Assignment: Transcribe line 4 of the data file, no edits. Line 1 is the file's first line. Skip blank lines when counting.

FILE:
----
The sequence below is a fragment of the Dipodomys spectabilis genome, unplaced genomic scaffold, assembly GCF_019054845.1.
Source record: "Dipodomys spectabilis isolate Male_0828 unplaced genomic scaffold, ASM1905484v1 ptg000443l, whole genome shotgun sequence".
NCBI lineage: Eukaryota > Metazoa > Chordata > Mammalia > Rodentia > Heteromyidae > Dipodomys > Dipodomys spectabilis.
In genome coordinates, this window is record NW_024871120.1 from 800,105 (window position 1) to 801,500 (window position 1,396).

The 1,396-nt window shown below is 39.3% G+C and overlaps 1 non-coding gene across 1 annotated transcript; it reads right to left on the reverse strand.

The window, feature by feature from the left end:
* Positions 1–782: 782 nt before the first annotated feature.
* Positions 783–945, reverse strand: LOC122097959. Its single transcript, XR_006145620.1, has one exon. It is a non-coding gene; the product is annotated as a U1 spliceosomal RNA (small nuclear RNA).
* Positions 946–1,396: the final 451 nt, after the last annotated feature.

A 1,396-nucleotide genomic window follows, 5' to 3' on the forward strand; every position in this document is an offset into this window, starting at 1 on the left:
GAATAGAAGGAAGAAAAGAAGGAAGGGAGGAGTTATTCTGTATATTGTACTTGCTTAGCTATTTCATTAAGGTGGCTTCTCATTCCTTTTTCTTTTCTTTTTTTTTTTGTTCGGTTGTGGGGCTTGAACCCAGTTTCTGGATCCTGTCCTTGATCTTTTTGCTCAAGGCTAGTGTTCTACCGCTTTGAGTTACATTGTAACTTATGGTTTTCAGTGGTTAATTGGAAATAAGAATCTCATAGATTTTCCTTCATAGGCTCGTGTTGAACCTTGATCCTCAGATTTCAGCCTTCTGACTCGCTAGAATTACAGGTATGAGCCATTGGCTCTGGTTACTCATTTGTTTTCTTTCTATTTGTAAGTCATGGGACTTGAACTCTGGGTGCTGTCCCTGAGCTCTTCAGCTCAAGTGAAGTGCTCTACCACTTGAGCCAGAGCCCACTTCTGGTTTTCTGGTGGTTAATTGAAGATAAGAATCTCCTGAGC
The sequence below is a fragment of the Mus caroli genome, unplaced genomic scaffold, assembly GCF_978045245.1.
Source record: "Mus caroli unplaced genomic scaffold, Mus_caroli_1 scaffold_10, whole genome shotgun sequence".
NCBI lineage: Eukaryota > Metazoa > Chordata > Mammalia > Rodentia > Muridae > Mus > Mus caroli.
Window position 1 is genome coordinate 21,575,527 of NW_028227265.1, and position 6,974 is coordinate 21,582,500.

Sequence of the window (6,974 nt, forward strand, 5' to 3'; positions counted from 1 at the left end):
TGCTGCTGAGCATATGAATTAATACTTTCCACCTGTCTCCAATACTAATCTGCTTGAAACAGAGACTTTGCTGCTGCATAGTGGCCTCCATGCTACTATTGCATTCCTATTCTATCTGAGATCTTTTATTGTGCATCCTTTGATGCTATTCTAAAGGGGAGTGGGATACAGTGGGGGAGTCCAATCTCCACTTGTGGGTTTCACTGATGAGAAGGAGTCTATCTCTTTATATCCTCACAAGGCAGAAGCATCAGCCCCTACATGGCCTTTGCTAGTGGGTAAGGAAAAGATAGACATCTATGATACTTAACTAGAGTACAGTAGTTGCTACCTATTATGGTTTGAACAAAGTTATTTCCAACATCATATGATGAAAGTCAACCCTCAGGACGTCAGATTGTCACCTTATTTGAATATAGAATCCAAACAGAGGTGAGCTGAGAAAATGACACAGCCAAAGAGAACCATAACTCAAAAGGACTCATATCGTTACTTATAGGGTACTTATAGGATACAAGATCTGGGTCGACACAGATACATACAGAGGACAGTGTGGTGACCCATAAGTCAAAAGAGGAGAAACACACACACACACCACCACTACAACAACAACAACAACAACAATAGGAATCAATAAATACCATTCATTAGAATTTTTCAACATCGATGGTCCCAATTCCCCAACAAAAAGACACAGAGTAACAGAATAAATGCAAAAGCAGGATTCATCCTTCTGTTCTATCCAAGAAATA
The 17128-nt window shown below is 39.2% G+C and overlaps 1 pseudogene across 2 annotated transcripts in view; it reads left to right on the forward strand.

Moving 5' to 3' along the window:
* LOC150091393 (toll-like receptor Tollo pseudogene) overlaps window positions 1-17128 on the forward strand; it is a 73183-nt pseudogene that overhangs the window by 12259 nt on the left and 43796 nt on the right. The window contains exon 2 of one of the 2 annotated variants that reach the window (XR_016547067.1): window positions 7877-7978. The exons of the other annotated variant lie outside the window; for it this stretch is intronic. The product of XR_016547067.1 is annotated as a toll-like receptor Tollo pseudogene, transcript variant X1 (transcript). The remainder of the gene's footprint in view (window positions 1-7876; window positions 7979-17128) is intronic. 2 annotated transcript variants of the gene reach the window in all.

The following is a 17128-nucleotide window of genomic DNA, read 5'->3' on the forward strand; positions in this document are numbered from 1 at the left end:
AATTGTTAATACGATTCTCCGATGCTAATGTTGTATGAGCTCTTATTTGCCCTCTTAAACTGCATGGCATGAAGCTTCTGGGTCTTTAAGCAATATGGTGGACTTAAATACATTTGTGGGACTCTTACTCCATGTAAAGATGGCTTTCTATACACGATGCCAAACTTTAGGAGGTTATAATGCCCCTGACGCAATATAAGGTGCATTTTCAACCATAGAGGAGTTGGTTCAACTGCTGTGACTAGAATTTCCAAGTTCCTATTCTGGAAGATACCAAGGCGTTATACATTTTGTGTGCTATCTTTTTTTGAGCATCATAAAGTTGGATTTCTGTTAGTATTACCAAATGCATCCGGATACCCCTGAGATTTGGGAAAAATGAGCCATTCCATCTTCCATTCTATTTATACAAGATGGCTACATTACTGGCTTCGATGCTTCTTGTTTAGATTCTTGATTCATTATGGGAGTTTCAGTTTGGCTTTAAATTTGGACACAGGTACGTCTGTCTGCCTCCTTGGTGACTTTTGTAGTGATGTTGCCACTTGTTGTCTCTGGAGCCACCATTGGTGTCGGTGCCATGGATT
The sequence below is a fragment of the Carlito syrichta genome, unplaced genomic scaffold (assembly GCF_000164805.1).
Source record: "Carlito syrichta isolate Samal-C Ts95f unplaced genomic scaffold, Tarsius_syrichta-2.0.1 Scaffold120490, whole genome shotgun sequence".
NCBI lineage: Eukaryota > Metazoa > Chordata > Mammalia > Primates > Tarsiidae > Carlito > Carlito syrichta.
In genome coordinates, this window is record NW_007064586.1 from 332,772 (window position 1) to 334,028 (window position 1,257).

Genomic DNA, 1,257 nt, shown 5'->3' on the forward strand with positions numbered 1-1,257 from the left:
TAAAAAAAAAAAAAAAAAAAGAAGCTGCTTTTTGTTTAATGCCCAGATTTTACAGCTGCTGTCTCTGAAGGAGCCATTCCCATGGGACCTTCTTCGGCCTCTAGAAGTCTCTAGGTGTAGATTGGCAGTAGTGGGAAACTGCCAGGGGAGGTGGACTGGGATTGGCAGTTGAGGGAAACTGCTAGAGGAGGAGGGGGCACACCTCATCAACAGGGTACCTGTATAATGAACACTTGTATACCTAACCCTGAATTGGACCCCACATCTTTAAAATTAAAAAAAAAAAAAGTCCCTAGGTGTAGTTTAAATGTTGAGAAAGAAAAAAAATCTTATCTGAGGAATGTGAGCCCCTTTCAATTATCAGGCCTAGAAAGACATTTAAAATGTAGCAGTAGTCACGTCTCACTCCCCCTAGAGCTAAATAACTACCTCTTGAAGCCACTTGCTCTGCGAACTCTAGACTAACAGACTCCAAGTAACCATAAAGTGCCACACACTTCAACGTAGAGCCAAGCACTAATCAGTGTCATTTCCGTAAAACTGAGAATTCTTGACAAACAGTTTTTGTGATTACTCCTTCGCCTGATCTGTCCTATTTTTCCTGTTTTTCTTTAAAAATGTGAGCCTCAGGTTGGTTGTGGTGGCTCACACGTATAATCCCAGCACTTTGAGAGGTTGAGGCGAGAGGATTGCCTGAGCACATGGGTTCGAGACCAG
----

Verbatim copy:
In genome coordinates, this window is record NW_024871120.1 from 800,105 (window position 1) to 801,500 (window position 1,396).